WASHINGTON -- The White House's top economic adviser on Sunday signaled that President Donald Trump will stick to his guns on the trade war with China, though he acknowledged that Americans will pay the tariffs the president imposed.
In his first interview since high-level talks between Chinese and American officials broke up Friday without a deal, Larry Kudlow told Fox News Sunday that China has invited U.S. Trade Representative Robert Lighthizer and Treasury Secretary Steve Mnuchin back to Beijing.
But no date has been set so far for fresh talks, said Kudlow, head of the president's National Economic Council. It was likely that Trump would meet with Chinese President Xi Jinping during the Group of 20 meeting in Osaka, Japan, in late June, Kudlow said.
The Trump administration last week increased tariffs on $200 billion in Chinese goods to 25% from 10% and gave Beijing a month to seal a deal or face tariffs on all its exports to the U.S.
Lighthizer said the administration today would release details of its plans for tariffs on roughly $300 billion in imports from China. Kudlow said Sunday that it could be "months" before more tariffs go into effect.
Fox News Sunday host Chris Wallace asked Kudlow, "It's U.S. businesses and U.S. consumers who pay, correct?"
"Yes, I don't disagree with that," Kudlow replied, though he added that "both sides will pay" as China suffers losses from reduced exports to the U.S.
"In order to correct 20 years-plus of unfair trading practices with China -- as I said, unlawful trading practices -- I think this is a risk we should and can take without damaging our economy in any appreciable way," Kudlow said.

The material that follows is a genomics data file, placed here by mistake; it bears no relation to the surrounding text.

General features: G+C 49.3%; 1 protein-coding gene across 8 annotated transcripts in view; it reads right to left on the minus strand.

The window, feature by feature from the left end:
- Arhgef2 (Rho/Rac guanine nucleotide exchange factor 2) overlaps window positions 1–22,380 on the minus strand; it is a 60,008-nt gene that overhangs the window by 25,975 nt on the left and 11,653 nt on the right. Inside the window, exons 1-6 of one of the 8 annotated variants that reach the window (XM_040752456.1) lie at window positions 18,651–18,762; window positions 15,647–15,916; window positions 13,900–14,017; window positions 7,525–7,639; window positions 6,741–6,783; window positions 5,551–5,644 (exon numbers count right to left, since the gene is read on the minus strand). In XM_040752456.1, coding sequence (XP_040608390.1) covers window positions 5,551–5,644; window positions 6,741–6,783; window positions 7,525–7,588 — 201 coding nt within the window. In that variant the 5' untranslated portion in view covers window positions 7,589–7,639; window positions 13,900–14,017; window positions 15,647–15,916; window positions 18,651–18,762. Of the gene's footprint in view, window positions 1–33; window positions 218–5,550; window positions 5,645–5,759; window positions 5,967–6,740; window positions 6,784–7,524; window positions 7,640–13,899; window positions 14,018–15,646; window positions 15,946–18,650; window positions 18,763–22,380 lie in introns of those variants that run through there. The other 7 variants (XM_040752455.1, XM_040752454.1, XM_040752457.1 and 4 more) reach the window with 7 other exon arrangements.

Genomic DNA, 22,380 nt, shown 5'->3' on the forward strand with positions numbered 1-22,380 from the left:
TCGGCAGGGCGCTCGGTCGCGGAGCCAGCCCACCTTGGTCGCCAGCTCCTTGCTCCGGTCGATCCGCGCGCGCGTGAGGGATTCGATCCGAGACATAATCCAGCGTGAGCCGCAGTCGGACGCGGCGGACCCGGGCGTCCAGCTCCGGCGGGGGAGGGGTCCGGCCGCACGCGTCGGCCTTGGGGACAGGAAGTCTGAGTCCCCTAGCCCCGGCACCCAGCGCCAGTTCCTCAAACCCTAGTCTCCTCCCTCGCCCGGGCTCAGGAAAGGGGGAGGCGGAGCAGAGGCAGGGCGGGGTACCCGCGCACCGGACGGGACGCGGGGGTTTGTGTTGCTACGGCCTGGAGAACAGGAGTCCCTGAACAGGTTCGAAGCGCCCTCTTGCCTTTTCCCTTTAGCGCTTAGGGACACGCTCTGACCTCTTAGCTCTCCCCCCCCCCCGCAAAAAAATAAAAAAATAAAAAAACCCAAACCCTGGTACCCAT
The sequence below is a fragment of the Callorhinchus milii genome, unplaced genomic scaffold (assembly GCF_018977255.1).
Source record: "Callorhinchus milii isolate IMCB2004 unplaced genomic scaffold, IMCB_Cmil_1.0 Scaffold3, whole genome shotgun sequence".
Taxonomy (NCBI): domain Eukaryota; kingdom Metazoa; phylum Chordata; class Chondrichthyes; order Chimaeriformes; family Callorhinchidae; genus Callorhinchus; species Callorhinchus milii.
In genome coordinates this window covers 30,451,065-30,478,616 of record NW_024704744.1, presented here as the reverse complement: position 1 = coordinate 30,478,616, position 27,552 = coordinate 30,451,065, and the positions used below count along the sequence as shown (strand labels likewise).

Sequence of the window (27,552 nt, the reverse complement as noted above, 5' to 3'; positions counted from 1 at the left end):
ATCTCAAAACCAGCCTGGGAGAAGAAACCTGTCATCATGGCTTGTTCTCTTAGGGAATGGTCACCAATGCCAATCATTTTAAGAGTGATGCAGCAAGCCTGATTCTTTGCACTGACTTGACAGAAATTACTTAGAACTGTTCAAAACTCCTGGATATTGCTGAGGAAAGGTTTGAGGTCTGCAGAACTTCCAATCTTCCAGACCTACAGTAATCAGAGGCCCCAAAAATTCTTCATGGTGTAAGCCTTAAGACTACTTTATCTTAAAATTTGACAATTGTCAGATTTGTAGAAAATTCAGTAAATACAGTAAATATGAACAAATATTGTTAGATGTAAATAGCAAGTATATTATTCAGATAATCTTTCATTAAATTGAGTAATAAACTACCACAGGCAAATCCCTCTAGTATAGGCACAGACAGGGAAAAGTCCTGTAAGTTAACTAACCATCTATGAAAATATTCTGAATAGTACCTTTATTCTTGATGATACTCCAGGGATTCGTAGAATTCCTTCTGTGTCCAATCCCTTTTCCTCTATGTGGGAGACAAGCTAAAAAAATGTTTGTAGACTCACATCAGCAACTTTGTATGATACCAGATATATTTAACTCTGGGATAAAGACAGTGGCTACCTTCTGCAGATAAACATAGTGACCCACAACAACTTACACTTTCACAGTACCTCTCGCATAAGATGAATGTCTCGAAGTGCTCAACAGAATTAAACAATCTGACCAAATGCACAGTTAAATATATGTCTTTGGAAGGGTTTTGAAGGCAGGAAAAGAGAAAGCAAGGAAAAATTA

Trump insisted Sunday night that the tariffs would be advantageous for the U.S.
"We are right where we want to be with China," the president tweeted. "Remember, they broke the deal with us & tried to renegotiate. We will be taking in Tens of Billions of Dollars in Tariffs from China."
But estimates suggest the hit to U.S. growth will be up to 1% of gross domestic product, and that the hit to the employment market will be more than 2 million jobs. Gregory Daco, an economist at Oxford Economics, is more conservative, arguing the tariffs would reduce U.S. growth by half a percentage point and cost 300,000 jobs.
Kudlow called all those numbers "wildly exaggerated" compared with internal White House estimates. The U.S. might lose 0.2% of GDP, Kudlow said, adding that possible job losses would be "way, way below" even 300,000.
"You gotta do what you gotta do," Kudlow said. "This is worthwhile doing."
FOR THE FARMERS
Kudlow said a key reason to push for a change the U.S.-China trading relationship was for the long-term benefit of U.S. farmers, who have been hit by the tariffs.